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Ford leads electric and hybrid pick-ups race into the market place

Jean Sorensen
Ford leads electric and hybrid pick-ups race into the market place
FORD - Ford’s hybrid version of its 2021 F150 pick-up truck features a battery that is regenerated by the gas engine. In easy-driving mode, the pick-up will travel short distances on electricity but when the acceleration occurs, it switches to the gas engine. The estimated range of a tank of gas is 1,100 kilometres.

In the move toward clean-energy vehicles, it is the pick-up truck that has been the gap vehicle as passenger vehicles, utility vehicles and buses have embraced some form of clean electric energy.  But, by this fall, Ford will roll out a hybrid version of its popular 2021 F150 pick-up.

“It will be in dealerships by the end of the year,” said Ford’s communications manager Christine Hollander, adding it is ideally suited for the construction industry as its on-board battery will be able to power tools.   

The introduction of a hybrid carves out a niche in what is a large pick-up market in both the U.S. and Canada with Ford’s F150 rated in Canada as a leading seller for 54 years.

“The pick-up has been the sacred cow of the industry,” said John Stonier, president of the Vancouver Electric Vehicle Association, explaining it is a key profit centre of the major auto dealers. Executives, with annual performance bonuses, are reluctant to tinker with sales, he said. As a result, new players have entered the market, establishing supply chains (battery plants and manufacturing plants) which have prompted the major auto builders to act in a market moving away from gas powered vehicles.  

Also pushing the pick-up has been government minimum sales requirements placed on dealers to sell zero emission vehicles. “In B.C., it is 10 per cent by 2025,” said Stonier, but there are approximately 15 U.S. states that have also set minimums. “If you do not meet the minimum, you get penalized,” he said.

Blair Qualey, president of the New Car Dealers Association of B.C., said one of the challenges of the electric or hybrid pick-ups arriving on the market is pricing as they can easily top the $50,000 cut-off for a provincial subsidy. But, ultimately, he said, it will be up to the provincial and federal governments to determine how these new market additions will fit into subsidies that are offered.  “We know that pick-ups are an important sector,” he said as trucks are a staple product in Western Canada both in rural areas and for industrial and commercial uses.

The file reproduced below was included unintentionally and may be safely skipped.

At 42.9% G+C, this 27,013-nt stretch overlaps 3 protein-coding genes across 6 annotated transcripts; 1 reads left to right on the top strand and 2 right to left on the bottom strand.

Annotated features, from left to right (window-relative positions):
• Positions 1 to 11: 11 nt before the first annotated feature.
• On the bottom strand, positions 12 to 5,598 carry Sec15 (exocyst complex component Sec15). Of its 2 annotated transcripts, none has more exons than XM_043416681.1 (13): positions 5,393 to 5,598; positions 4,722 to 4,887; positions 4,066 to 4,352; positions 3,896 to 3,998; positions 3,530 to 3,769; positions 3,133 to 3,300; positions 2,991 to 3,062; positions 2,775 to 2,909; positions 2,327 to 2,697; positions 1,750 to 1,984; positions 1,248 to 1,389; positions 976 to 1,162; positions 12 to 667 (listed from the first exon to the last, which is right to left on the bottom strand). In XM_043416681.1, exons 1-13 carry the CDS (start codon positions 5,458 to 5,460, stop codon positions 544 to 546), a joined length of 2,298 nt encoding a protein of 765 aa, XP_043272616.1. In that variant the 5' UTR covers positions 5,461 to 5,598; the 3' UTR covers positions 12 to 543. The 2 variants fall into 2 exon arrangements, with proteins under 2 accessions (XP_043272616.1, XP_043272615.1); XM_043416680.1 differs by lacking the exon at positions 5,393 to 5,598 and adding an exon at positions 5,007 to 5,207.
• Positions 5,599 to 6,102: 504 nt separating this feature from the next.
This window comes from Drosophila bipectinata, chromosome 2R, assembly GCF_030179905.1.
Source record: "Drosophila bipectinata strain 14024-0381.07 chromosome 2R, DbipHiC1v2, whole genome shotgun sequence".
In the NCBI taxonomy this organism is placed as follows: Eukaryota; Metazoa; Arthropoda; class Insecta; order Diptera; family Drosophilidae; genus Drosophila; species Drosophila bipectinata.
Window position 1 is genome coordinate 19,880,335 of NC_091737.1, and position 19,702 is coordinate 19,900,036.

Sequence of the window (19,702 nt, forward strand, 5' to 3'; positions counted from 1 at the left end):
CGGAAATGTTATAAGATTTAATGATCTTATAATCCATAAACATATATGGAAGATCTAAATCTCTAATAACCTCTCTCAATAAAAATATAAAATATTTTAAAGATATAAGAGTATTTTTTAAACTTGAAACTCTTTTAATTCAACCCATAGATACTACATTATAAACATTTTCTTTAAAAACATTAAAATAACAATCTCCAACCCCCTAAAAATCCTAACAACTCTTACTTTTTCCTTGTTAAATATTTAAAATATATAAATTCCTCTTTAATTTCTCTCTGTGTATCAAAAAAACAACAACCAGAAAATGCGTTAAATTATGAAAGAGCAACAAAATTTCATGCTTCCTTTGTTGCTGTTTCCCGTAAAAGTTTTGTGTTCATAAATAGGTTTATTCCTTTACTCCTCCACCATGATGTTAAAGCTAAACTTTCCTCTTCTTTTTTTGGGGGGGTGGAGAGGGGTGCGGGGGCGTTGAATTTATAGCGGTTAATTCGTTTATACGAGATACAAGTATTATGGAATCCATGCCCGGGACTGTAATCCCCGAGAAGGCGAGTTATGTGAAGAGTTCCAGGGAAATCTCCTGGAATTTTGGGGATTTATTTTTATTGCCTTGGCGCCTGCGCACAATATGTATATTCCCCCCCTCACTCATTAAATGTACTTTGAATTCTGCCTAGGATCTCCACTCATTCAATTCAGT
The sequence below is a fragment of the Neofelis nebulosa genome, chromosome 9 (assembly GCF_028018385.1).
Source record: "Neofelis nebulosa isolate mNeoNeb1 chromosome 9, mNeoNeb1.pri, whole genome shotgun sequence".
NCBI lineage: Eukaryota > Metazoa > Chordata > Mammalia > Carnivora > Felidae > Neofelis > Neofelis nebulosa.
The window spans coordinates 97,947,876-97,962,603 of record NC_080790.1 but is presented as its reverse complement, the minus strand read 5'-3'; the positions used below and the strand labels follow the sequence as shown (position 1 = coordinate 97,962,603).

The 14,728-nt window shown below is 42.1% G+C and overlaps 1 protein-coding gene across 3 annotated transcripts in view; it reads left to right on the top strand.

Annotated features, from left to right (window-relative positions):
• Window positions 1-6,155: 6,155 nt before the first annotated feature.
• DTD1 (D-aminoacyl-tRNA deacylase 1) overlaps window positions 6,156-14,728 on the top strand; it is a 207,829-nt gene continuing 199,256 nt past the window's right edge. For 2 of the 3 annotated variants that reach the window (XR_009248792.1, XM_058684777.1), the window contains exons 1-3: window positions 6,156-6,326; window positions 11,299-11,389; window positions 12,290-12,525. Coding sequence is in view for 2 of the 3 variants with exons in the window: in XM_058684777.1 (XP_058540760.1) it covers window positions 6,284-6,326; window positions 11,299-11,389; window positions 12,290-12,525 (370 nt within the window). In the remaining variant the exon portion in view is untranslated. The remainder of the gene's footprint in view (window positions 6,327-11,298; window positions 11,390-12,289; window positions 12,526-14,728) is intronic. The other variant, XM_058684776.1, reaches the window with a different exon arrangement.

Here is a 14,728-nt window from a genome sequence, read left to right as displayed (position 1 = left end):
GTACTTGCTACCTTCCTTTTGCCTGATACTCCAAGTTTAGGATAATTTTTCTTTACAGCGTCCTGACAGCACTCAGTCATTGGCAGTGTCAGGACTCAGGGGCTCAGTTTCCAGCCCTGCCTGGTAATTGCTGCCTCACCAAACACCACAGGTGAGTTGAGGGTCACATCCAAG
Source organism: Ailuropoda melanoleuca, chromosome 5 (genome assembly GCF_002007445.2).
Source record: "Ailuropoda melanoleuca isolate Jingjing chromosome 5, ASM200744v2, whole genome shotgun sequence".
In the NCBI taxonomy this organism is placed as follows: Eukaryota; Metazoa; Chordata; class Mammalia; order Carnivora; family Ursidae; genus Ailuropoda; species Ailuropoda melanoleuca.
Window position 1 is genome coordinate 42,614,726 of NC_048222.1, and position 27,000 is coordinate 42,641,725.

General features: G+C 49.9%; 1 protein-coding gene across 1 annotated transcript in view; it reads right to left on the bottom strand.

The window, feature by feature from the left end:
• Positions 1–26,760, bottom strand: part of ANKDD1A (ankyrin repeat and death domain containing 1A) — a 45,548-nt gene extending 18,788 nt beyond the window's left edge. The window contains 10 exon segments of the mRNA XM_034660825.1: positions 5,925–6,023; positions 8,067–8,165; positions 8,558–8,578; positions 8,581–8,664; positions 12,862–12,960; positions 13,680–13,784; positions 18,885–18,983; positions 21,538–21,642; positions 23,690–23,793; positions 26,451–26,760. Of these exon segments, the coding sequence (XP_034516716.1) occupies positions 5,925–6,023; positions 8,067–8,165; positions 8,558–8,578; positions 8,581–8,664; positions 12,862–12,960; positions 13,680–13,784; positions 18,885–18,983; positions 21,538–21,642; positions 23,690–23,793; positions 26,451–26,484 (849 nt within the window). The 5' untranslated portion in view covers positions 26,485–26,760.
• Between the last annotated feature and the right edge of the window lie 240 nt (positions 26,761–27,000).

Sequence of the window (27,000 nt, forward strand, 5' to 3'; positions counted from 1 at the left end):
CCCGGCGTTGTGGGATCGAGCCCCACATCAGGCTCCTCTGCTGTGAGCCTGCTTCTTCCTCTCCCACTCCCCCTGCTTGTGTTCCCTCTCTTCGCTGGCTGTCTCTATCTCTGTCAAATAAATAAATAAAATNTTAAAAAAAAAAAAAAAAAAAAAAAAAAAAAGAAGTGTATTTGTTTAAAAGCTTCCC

Qualey said that he anticipates that by 2025 there will be a good supply of green technology pick-ups in the market by a variety of manufacturers. By 2040, gas vehicles will no longer be sold.

Stonier is not surprised that a hybrid is the first out on the market as it parallels what has occurred in the auto sector and also a hybrid provides a solution to many of the ills that have plagued the development of electric pick-ups. The two major ones are power performance as pick-ups haul loads and lack of driving range, both problems that manufacturers have been moving to fix with improved battery technology and hybrids.   

Ford’s hybrid 2021 F150 is not a plug-in hybrid, said Hollander, but features a battery that is regenerated by the gas engine. In easy-driving mode, the pick-up will travel short distances on electricity but when the acceleration occurs, it switches to the gas engine. The estimated range of a tank of gas is 1,100 kilometres.

Next out of gate is expected to be GM’s all-electric Hummer, which is configured as a pick-up.  “We announced the fall 2020 date for the new GMC HUMMER EV reveal and that its production timing remains on track and on schedule – for late 2021,” said GM Motors communications manager PhilippeAndré Bissons.

The GMC Hummer EV truck has 1,000 horsepower, 11,500 lb-ft of torque and goes from 0 to 60 mph acceleration in three seconds. Pricing is expected to be announced in late September or October, he said.

Another electric or hybrid version of the pick-up is coming from Nikola Motors, a U.S. public company that has made a name by investing billions of dollars designing electric semi-trucks. It is pouring that research into its Badger pick-up, which it plans to unveil in December. 

The Badger is advertised by Nikola as being available in either a battery-electric vehicle (BEV) or a hydrogen fuel cell electric vehicle (FCEV) or combination of both; can go from 60 mph in 2.9 second, can generate 906 horsepower, and 980 ft. lbs of torque.  The BEV has a range of 300 miles while a combination of FCEV and BEV has a 600 mile range. 

Tesla is also taking pre-orders for its Cybertruck, which the company announced this summer will be built in Austin, Texas at a new plant under construction. The truck breaks from the usual pick-up configuration with a sleek elongated A shape and is promoted as a pick-up built like a sport vehicle. The all-electric vehicle is promoting a range of up to 500-mile range and can be charged at home, at destination charging locations, and Tesla’s network of more than 16,000 outlets.  

FORD – By this fall, Ford is slated to roll out a hybrid version of its popular 2021 F150 pick-up truck. It is suited for the construction industry, says the company, as its on-board battery will be able to power tools.

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Ford is leading us? With a hybrid? Let’s see how many they sell.

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